Why is Mnuchin pushing for a return to appeasement of Iran?

Iran’s people deserve sympathy for their coronavirus suffering. But the regime that oppresses them and is still working on a dangerous nuclear program deserves none.

U.S. Secretary of the Treasury Steven Mnuchin. Credit: Ricky Harris/The White House.
U.S. Secretary of the Treasury Steven Mnuchin. Credit: Ricky Harris/The White House.
Jonathan S. Tobin
Jonathan S. Tobin is editor-in-chief of JNS (Jewish News Syndicate). Follow him @jonathans_tobin.

The tyrants of Tehran are in trouble. The coronavirus pandemic has hit Iran particularly hard. That’s due, in no small measure to the fact that, like their counterparts in China, the theocrats running the country suppressed news about the spread of the deadly disease, hampering efforts to contain it. Nevertheless, they are determined to exploit the natural sympathy generated by the country’s plight in order to advance their political agenda.

Unfortunately, those who wish to resurrect America’s former policy of appeasement of Iran—a group that includes Obama administration alumni, Obama’s mainstream media “echo chamber,” and European nations that are desperate to trade with and avoid confrontation with Tehran—are supporting the Iranian government’s efforts. They’ve tried to mobilize their considerable influence in an effort to undermine the Trump administration’s “maximum pressure” effort to force the regime to renegotiate the 2015 nuclear deal in order to end Iran’s nuclear program, as well as to stop supporting international terrorism and building illegal missiles.

Unfortunately, they’re now also being aided by one of the most important figures in the Trump administration: Treasury Secretary Mnuchin. As JNS reported, Mnuchin has apparently succeeded, despite objections from Secretary of State Mike Pompeo, in getting the White House to agree to extend a waiver on U.S. economic sanctions that will allow Russian, Chinese and European companies to keep operating at Iranian nuclear facilities.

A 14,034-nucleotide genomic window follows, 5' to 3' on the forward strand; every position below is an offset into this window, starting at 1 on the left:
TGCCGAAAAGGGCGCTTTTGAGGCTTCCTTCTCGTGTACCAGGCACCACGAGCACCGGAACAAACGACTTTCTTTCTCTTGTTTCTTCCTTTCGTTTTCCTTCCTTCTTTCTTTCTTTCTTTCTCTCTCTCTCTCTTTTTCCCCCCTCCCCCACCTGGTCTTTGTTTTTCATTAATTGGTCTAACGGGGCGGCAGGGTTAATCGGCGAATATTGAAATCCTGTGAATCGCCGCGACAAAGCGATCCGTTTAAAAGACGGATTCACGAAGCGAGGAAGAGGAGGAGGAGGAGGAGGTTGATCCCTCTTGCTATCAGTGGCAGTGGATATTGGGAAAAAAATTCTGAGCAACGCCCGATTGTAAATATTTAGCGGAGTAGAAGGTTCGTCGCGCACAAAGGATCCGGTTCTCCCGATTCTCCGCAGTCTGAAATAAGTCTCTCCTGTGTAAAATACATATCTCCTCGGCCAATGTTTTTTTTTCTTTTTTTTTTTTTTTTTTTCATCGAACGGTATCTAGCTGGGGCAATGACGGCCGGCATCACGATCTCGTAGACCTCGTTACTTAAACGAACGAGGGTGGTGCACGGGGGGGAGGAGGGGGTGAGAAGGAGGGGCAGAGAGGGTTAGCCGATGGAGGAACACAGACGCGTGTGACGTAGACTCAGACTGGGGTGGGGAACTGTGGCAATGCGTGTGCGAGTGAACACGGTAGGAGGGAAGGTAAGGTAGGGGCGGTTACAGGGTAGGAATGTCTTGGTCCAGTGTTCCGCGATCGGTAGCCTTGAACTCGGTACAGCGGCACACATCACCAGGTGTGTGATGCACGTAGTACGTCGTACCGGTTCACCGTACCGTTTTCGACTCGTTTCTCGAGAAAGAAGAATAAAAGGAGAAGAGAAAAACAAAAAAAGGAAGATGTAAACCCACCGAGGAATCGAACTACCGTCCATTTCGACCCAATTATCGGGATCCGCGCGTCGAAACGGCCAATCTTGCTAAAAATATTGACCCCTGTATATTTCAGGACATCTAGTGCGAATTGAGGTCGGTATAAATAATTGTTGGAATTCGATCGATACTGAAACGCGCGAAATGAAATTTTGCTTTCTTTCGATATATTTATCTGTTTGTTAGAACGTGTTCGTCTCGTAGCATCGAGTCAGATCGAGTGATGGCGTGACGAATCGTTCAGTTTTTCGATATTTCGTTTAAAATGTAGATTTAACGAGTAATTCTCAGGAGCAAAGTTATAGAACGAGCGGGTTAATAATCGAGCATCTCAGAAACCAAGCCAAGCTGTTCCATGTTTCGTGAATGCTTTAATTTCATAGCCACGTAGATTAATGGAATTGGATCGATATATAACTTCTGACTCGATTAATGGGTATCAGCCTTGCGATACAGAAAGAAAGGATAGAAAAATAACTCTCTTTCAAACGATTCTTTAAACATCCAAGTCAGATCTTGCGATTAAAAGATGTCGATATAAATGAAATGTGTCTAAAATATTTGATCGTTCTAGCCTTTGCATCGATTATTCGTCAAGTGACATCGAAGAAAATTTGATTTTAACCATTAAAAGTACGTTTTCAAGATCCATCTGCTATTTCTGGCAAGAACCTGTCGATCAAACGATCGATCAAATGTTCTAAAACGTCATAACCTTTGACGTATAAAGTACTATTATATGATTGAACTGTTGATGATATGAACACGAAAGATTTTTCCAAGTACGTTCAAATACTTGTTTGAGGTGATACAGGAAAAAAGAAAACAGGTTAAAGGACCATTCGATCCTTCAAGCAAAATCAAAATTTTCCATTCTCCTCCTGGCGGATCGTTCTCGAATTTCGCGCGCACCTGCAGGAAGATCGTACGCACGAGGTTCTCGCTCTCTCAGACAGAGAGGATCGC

Those waivers are among the last remaining vestiges of Obama’s disastrous pact that enriched and empowered the regime, while also allowing it a legal path to a nuclear weapon.

Why is Mnuchin pushing for the extension of the waivers?

It appears that Mnuchin is seeking to change the administration’s basic purpose in dealing with Iran from one that is aimed at replacing Obama’s deal to one that bows to European and Russian pressure to maintain it in place. Mnuchin is apparently more interested in good relations with the international community than in using American economic power to roll back the alarming gains that Iran has made in the Middle East as a result of Obama’s misguided attempt to bring about a rapprochement with Tehran.

This is a huge mistake. As Richard Goldberg of the Foundation for Defense of Democracies—a key resource on Iran—has written, the argument for retaining the waiver would be if the Europeans, Russians and Chinese promised to hold Iran accountable for their violations of the deal and to “snap back” sanctions, as they are pledged to do under the pact. But none of them have any intention of doing so. What they want is to preserve the nuclear deal at all costs and to roll back Trump’s sanctions policy that has made it harder for the Iranians to go on funding terror. As opponents of extending the waivers have argued, Iran’s ability to defy U.S. policy is immeasurably strengthened by this exception.